E-com­merce be­gins to trans­form ru­ral China

China Daily (Hong Kong) - - BUSINESS -

BEI­JING — Ev­ery day, Chen Yan­dong han­dles dozens of pack­ages for the res­i­dents of Gaozhai vil­lage in North­west China’s Gansu prov­ince. They range from ap­pli­ances such as re­frig­er­a­tors and air con­di­tion­ers to daily ne­ces­si­ties like ra­zors and tooth­paste. Chen is amazed by how res­i­dents of the re­mote vil­lage make the most of their in­ter­net con­nec­tions to add con­ve­nience to their lives.

“Peo­ple are happy to get ac­cess to good prices and qual­ity prod­ucts from on­line ven­dors,” Chen said.

E-com­merce is help­ing re­vi­tal­ize China’s ru­ral vil­lages, home to half of the coun­try’s pop­u­la­tion. It has also emerged as a new growth driver for con­sumer spend­ing in the world’s se­cond largest econ­omy.

China has the world’s largest e-com­merce mar­ket. As the in­comes of ru­ral res­i­dents in­crease, growth in on­line re­tail pur­chases by ru­ral shop­pers has out­paced their ur­ban coun­ter­parts.

China’s ru­ral res­i­dents spent 894.54 bil­lion yuan ($131.5 bil­lion) on­line in 2016, ac­count­ing for 17.4 per­cent of the na­tion’s to­tal, ac­cord­ing to the Min­istry of Com­merce.

E-com­merce is also open­ing the doors to the huge ru­ral mar­ket for com­pa­nies and farm­ers.

Alibaba, which be­gan a ru­ral strat­egy on its e-com­merce plat­form Taobao in 2014, has set up lo­cal ser­vice cen­ters in about 30,000 vil­lages across 700 coun­ties to sup­port its e-com­merce busi­ness and pro­vide de­liv­ery ser­vices in ru­ral ar­eas.

To meet ris­ing de­mand, e-com­merce gi­ant JD.com is ex­pand­ing its ser­vice cen­ter work­force to over 300,000 in ru­ral ar­eas.

Farm­ers have also raked in hand­some prof­its from sell­ing premium pro­duce on­line.

Li Chun­wang from Wu­gong county in Shaanxi provinc has set up a co­op­er­a­tive which pur­chases fruit from farm­ers and sells it on­line. Pre­vi­ously it made an an­nual in­come of around 3 mil­lion yuan. In 2016, the num­ber shot up to nearly 300 mil­lion yuan.

The city of Dong­gang in North­east China’s Liaon­ing prov­ince is well known for its straw­ber­ries. In 2016, more than 80 per­cent of the city’s straw­ber­ries and straw­ber­ry­based prod­ucts were sold on­line. In the first three months this year, on­line sales reached 1.2 mil­lion yuan.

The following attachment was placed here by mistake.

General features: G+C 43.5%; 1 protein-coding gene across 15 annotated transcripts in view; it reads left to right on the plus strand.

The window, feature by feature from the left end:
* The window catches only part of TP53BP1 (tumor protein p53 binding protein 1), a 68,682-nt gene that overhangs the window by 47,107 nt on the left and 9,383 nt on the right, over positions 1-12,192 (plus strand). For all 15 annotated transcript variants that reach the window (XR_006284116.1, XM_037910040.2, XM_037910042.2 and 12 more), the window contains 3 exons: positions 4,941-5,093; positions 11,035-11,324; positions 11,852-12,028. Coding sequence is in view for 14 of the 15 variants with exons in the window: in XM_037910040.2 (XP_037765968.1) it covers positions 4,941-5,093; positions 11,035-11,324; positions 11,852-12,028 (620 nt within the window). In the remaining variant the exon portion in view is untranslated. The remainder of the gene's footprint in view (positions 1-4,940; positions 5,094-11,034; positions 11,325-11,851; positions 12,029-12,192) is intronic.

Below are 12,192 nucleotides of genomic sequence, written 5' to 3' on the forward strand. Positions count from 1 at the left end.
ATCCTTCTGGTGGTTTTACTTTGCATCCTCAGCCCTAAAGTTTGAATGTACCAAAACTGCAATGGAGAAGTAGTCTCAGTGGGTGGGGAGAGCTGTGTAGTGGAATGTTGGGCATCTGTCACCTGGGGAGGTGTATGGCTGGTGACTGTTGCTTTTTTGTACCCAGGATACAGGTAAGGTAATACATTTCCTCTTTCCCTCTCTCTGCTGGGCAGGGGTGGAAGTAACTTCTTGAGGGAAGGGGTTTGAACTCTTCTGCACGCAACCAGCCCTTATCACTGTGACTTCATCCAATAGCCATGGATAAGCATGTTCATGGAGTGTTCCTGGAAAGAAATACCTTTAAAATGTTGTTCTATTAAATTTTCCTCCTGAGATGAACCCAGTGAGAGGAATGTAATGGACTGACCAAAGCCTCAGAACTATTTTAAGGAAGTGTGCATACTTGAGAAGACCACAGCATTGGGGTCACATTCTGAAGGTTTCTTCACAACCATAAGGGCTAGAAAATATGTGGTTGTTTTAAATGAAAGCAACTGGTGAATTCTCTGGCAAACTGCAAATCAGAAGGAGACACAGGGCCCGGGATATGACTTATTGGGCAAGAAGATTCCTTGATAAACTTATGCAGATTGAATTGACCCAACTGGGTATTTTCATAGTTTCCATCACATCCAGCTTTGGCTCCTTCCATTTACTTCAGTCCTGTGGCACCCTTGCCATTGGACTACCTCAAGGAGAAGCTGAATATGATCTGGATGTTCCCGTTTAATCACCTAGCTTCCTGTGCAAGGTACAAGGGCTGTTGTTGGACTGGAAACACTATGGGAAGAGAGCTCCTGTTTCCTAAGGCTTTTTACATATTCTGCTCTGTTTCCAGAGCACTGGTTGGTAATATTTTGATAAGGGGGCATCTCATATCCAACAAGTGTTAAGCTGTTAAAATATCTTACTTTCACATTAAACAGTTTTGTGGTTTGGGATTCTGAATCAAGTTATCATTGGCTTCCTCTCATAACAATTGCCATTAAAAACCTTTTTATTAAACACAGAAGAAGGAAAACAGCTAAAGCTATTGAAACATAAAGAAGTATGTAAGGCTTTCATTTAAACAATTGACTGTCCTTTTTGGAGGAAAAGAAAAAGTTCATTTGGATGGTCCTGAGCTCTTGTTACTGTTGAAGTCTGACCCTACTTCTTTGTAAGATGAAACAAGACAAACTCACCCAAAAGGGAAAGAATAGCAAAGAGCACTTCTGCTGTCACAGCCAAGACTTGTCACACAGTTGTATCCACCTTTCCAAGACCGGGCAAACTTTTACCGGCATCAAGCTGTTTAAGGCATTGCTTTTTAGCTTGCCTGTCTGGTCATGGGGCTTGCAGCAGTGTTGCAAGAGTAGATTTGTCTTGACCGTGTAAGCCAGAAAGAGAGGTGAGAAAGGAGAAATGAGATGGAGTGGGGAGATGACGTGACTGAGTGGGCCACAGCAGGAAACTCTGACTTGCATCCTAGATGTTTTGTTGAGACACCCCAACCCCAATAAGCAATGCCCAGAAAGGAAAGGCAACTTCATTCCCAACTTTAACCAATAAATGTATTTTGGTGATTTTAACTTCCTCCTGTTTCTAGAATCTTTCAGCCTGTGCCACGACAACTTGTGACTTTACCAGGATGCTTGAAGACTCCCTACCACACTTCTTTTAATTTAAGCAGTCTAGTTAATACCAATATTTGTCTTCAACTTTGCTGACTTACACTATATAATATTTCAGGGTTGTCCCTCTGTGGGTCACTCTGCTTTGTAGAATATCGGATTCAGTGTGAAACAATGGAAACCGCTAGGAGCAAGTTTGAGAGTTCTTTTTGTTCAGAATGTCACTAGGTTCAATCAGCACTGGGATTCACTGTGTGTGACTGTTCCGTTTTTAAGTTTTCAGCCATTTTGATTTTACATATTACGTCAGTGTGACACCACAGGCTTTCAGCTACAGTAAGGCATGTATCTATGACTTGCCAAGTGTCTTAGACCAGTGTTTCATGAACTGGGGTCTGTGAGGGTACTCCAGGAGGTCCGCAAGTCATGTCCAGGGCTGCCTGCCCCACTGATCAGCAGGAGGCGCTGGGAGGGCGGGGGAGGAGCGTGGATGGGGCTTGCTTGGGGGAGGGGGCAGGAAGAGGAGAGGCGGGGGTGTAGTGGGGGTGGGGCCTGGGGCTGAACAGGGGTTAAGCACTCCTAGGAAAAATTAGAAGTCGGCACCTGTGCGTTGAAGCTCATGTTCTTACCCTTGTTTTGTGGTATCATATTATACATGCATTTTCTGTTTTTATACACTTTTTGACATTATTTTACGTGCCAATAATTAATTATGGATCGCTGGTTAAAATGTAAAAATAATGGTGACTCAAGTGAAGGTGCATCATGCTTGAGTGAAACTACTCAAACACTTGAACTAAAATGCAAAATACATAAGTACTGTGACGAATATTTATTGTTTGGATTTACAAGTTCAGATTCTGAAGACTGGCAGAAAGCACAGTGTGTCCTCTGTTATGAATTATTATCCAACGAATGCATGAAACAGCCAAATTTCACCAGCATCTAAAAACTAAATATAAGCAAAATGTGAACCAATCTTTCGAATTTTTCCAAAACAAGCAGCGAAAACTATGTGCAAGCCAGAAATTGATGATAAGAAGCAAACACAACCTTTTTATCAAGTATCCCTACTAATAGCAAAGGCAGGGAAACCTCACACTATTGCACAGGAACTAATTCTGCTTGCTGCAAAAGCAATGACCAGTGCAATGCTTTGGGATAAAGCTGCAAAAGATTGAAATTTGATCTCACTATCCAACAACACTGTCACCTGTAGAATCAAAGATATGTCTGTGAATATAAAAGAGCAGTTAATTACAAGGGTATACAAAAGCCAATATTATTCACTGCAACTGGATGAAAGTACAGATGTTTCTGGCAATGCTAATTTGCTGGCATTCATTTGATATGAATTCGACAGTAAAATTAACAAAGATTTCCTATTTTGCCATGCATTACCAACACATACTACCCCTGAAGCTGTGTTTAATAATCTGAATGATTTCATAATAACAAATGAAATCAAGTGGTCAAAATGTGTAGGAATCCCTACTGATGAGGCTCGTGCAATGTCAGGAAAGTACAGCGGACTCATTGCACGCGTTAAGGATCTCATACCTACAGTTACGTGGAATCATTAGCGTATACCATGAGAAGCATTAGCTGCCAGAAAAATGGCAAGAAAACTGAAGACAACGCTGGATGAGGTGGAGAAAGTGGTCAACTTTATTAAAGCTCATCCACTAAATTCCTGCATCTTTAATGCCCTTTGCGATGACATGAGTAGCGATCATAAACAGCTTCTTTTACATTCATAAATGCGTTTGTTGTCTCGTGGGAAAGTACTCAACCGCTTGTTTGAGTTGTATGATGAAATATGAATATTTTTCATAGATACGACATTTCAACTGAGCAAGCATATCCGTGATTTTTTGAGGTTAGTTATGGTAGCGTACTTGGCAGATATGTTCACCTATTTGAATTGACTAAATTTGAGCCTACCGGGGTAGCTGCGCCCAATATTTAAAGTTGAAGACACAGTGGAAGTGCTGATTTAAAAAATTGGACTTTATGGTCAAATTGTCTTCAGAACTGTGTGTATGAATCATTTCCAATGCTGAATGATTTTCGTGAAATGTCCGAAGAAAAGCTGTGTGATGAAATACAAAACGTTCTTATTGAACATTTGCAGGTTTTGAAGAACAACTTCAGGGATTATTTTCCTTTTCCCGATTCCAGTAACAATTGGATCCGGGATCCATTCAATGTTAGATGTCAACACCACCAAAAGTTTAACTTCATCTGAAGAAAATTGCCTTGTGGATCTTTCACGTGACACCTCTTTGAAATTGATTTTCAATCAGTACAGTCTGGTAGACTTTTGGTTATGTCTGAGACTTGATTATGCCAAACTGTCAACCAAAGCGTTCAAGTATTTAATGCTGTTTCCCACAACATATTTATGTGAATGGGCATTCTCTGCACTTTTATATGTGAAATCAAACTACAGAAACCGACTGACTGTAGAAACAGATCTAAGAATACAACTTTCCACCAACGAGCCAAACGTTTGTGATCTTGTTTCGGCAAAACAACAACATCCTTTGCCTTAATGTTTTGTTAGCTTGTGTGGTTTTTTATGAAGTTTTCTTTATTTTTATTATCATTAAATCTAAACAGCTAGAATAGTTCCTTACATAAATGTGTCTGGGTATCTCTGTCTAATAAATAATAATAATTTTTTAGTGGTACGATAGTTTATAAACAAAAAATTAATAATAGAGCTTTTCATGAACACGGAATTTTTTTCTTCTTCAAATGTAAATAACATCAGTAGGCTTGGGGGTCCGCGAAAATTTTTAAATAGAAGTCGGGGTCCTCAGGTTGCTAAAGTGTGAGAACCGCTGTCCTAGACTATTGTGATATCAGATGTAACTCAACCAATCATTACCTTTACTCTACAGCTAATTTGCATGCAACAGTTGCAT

Tian Yi­hong, Party sec­re­tary of Wu­gong county, said e-com­merce has given lo­cal agri­cul­ture a boost and farm­ers no longer re­main stuck at the lower end of the value chain.

The gov­ern­ment has re­it­er­ated its sup­port for e-com­merce in un­der­de­vel­oped ru­ral ar­eas. The Min­istry of Com­merce an­nounced in Oc­to­ber 2016 that “pol­icy sup­port will be given to small on­line re­tail­ers ... to lower their op­er­a­tional costs.”

More will be done to sup­port and nur­ture e-com­merce busi­nesses op­er­at­ing in ru­ral re­gions, and train­ing pro­grams will be of­fered to small busi­ness own­ers, ac­cord­ing to the min­istry’s web­site.

As part of the Chi­nese gov­ern­ment’s goal to elim­i­nate poverty by 2020, it has cre­ated more than 1.000 “Taobao vil­lages” over the past decade.

On­line sales rev­enue in 105 na­tional-level poverty-stricken coun­ties, in­clud­ing the model dis­tricts lauded by the Min­istry of Com­merce, reached 220 mil­lion yuan on av­er­age in 2016.

E-com­merce plays a key role in poverty re­duc­tion, by not just giv­ing a man a fish, but also teach­ing him how to fish, said Liu Qiang­dong, chair­man of JD.com.

On­line busi­ness own­ers in ru­ral China topped 8.11 mil­lion in 2016, cre­at­ing over 20 mil­lion jobs.

the money China’s ru­ral res­i­dents spent on­line in 2016

HU WEIGUO / CHINA DAILY

Staff of a ru­ral fruit com­pany in Mengcheng county in An­hui prov­ince dis­cuss po­ten­tial new or­ders with a prospec­tive on­line buyer.

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